Now there is a very, very good chance that Labor will win the next election through playing the game by the current “rules”. And they will probably do it without the Greens in the lower house – though it should be noted that they may not do it without Green voters, nor Greens senators. Sure, they may have to continue bending towards the centre to get elected; continuing to prop up private schools, continuing the lie that private health insurance makes financial sense, that propping up foreign owned coal miners is acceptable, even continuing offshore detention as they have now tied themselves to the Coalition’s “stopping drownings at sea” narrative.
But so what? If Labor don’t have the power to make any decent policies stick long-term, (as you can bet they will be repealed when the Coalition get back in again), what is the point? Labor policy enactment is increasingly an exercise in hope and futility.
What Labor (or if I may be broader – “progressive politicians and their supporters) need to do is not just look to how to win the next election, but to win the next election such that they can make the necessary changes in the rules, such that they stop favouring those on the right getting back into power so they can look after their mates at the expense of the majority of the electorate. If Labor don’t change the rule-book, sure they may continue to win an election or two, but then what? Because as far as I can see, much of what has been achieved by Labor governments over the last fifty years has been wound down, or is under attack. So have they really achieved much? Or has it simply been that democracy as it exists in the Westminster system, is an illusion designed to keep the majority compliant, whilst the elites remain very much in control, their capital and power expanding at the expense of everyone else’s?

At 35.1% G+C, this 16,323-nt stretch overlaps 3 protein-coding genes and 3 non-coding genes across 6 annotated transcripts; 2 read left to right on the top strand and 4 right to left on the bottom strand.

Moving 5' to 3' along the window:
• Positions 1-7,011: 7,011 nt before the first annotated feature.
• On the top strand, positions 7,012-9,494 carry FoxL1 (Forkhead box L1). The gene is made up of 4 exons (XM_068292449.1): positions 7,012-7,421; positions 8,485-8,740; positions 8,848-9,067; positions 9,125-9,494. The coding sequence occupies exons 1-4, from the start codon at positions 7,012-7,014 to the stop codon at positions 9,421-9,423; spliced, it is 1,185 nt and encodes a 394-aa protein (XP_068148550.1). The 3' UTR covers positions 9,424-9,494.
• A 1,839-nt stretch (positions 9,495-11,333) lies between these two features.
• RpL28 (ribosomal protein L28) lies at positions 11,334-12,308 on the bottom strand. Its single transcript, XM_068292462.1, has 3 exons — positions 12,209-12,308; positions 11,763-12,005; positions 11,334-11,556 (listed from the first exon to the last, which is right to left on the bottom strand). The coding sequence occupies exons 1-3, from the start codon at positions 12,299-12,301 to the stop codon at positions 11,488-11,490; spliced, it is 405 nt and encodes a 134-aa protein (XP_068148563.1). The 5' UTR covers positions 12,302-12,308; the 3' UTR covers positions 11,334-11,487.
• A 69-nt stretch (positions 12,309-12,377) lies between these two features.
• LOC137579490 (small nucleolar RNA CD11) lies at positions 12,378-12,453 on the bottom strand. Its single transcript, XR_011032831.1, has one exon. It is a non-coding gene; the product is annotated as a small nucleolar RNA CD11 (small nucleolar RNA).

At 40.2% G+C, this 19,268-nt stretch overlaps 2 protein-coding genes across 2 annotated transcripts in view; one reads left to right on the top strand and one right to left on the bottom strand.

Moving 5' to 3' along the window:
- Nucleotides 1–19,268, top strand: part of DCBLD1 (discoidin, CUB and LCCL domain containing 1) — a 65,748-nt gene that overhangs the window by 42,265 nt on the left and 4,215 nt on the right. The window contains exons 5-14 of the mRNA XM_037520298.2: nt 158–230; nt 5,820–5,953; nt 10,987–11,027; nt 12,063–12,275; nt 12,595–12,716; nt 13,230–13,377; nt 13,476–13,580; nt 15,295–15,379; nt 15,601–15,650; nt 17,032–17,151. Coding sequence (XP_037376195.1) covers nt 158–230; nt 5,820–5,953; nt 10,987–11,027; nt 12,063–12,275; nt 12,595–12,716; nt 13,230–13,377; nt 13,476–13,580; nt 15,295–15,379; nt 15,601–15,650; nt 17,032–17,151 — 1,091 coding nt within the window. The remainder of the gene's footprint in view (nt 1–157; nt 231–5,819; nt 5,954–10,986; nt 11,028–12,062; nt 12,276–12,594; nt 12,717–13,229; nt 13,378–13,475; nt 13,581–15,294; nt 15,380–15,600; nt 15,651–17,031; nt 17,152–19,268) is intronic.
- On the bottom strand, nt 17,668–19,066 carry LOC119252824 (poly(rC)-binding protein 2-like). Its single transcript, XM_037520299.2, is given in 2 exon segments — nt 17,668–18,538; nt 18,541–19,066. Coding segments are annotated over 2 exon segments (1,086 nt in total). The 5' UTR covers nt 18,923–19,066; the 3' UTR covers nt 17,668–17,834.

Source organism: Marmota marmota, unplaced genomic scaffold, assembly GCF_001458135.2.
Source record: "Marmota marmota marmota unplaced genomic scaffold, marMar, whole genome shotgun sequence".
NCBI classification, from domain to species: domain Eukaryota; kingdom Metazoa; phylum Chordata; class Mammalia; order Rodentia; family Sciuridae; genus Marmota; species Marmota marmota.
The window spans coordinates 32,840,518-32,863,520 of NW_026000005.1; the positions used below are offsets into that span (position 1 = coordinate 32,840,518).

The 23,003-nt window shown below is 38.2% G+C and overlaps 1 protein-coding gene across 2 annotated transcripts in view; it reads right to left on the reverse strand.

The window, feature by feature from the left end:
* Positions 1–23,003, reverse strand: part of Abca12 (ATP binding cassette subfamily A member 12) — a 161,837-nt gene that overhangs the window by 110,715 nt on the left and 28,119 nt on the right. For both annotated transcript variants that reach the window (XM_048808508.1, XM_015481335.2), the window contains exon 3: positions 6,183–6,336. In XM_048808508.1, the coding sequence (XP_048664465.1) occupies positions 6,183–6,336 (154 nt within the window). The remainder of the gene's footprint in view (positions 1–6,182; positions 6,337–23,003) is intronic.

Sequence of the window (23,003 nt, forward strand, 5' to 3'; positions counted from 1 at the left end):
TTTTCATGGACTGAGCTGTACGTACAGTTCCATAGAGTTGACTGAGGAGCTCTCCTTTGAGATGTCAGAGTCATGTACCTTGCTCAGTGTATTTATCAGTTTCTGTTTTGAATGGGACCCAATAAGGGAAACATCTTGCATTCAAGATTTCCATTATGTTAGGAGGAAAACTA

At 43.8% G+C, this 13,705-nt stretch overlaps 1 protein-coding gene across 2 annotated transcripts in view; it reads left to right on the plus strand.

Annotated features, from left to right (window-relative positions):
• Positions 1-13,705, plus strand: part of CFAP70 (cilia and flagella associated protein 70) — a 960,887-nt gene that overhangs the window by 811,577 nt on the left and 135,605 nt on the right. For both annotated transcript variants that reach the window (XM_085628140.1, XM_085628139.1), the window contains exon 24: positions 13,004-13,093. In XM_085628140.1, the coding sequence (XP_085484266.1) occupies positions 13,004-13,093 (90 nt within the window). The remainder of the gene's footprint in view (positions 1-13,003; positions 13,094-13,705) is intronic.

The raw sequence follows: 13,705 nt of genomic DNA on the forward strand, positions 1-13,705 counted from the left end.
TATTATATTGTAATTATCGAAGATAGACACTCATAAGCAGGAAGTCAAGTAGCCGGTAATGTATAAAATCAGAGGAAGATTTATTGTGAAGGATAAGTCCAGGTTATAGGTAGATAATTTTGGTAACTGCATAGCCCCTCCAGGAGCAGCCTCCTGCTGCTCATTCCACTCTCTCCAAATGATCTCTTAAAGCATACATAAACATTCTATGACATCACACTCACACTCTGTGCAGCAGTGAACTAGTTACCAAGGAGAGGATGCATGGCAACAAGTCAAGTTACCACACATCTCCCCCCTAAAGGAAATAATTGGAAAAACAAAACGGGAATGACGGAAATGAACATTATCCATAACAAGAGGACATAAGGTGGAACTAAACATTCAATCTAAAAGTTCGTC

And finally if we haven’t already passed the point of no return on climate change, we are going to very soon, so structural changes in governance need to happen soon. We simply cannot afford for another government like the muppets we currently have being given the reins again. This isn’t to say that I don’t want the perspectives of those from the right being either heard, and in certain cases enacted – contrary to what those on the right think, promoting diversity includes being tolerant and inclusive of those with diverse views (except the intolerant views – there really is no place for such). If we are to have a future that is people, rather than money, centric – changes in the way we are governed must occur. Even the Silver Bodgie says so.